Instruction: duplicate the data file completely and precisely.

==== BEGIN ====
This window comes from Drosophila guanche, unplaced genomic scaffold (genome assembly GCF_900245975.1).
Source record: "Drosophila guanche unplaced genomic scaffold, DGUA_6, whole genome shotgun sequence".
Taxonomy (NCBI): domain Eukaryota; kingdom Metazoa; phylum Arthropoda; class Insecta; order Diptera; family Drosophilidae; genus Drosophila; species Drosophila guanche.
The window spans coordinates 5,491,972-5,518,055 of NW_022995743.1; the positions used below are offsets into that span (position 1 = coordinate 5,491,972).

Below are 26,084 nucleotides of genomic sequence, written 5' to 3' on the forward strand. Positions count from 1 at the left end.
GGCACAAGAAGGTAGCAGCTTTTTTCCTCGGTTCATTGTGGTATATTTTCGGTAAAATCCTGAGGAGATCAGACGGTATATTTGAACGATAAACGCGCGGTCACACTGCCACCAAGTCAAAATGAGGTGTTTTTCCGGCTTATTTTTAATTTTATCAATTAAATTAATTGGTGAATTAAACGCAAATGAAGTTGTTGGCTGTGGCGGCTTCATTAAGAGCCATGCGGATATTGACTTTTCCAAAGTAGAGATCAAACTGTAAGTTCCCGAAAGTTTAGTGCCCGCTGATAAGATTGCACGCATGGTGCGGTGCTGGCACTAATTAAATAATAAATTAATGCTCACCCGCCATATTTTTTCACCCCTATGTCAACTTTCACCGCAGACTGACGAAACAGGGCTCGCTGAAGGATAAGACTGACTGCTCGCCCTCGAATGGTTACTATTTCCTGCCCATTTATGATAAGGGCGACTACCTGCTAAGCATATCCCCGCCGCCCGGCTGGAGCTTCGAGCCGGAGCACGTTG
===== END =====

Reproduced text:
This window comes from Drosophila guanche, unplaced genomic scaffold (genome assembly GCF_900245975.1).
Source record: "Drosophila guanche unplaced genomic scaffold, DGUA_6, whole genome shotgun sequence".
Taxonomy (NCBI): domain Eukaryota; kingdom Metazoa; phylum Arthropoda; class Insecta; order Diptera; family Drosophilidae; genus Drosophila; species Drosophila guanche.
The window spans coordinates 5,491,972-5,518,055 of NW_022995743.1; the positions used below are offsets into that span (position 1 = coordinate 5,491,972).

Below are 26,084 nucleotides of genomic sequence, written 5' to 3' on the forward strand. Positions count from 1 at the left end.
GGCACAAGAAGGTAGCAGCTTTTTTCCTCGGTTCATTGTGGTATATTTTCGGTAAAATCCTGAGGAGATCAGACGGTATATTTGAACGATAAACGCGCGGTCACACTGCCACCAAGTCAAAATGAGGTGTTTTTCCGGCTTATTTTTAATTTTATCAATTAAATTAATTGGTGAATTAAACGCAAATGAAGTTGTTGGCTGTGGCGGCTTCATTAAGAGCCATGCGGATATTGACTTTTCCAAAGTAGAGATCAAACTGTAAGTTCCCGAAAGTTTAGTGCCCGCTGATAAGATTGCACGCATGGTGCGGTGCTGGCACTAATTAAATAATAAATTAATGCTCACCCGCCATATTTTTTCACCCCTATGTCAACTTTCACCGCAGACTGACGAAACAGGGCTCGCTGAAGGATAAGACTGACTGCTCGCCCTCGAATGGTTACTATTTCCTGCCCATTTATGATAAGGGCGACTACCTGCTAAGCATATCCCCGCCGCCCGGCTGGAGCTTCGAGCCGGAGCACGTTG